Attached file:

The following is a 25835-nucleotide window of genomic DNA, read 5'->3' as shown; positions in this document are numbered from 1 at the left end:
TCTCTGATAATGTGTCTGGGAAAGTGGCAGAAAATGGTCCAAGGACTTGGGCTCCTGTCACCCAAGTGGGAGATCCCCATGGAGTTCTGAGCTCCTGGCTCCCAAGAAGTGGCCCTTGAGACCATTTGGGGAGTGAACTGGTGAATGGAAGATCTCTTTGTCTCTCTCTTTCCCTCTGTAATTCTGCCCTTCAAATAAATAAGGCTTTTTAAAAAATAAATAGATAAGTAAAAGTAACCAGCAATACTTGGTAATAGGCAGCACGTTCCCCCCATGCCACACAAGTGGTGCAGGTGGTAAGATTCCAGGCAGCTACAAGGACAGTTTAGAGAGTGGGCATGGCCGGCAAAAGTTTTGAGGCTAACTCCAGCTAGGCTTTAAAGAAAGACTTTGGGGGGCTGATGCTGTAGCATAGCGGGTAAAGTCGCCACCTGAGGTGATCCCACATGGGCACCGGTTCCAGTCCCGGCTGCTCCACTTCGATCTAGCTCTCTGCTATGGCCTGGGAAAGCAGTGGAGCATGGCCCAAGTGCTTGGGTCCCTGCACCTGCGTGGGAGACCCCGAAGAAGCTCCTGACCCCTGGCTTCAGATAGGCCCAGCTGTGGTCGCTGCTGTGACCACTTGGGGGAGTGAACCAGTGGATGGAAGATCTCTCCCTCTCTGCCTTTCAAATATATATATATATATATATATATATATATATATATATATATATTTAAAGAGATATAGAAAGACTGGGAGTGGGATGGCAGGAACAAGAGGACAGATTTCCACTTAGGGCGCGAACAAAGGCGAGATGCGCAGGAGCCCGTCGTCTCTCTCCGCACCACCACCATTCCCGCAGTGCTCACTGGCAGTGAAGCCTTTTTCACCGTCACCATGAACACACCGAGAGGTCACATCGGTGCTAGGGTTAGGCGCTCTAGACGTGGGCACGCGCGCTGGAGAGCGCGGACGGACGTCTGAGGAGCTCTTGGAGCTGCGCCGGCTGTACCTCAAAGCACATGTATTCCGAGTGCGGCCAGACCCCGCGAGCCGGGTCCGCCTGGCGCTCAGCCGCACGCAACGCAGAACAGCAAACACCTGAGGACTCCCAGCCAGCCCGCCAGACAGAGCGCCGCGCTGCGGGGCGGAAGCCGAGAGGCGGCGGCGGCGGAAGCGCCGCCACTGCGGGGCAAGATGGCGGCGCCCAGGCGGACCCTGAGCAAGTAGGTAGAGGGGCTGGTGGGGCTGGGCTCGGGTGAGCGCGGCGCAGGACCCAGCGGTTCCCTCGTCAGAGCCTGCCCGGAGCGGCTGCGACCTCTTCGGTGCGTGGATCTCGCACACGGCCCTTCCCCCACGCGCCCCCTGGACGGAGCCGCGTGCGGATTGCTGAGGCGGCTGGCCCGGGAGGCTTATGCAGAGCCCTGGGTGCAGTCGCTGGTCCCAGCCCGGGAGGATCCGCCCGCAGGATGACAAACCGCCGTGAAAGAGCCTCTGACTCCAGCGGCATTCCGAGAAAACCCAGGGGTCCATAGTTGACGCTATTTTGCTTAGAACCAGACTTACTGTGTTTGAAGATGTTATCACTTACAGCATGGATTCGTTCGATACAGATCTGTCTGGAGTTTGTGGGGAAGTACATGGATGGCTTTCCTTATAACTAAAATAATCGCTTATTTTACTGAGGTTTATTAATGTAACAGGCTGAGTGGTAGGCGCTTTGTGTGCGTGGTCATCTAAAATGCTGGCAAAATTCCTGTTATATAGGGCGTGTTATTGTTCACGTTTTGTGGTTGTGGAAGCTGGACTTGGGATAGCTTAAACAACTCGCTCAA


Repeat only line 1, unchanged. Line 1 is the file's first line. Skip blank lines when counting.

The following is a 25835-nucleotide window of genomic DNA, read 5'->3' as shown; positions in this document are numbered from 1 at the left end: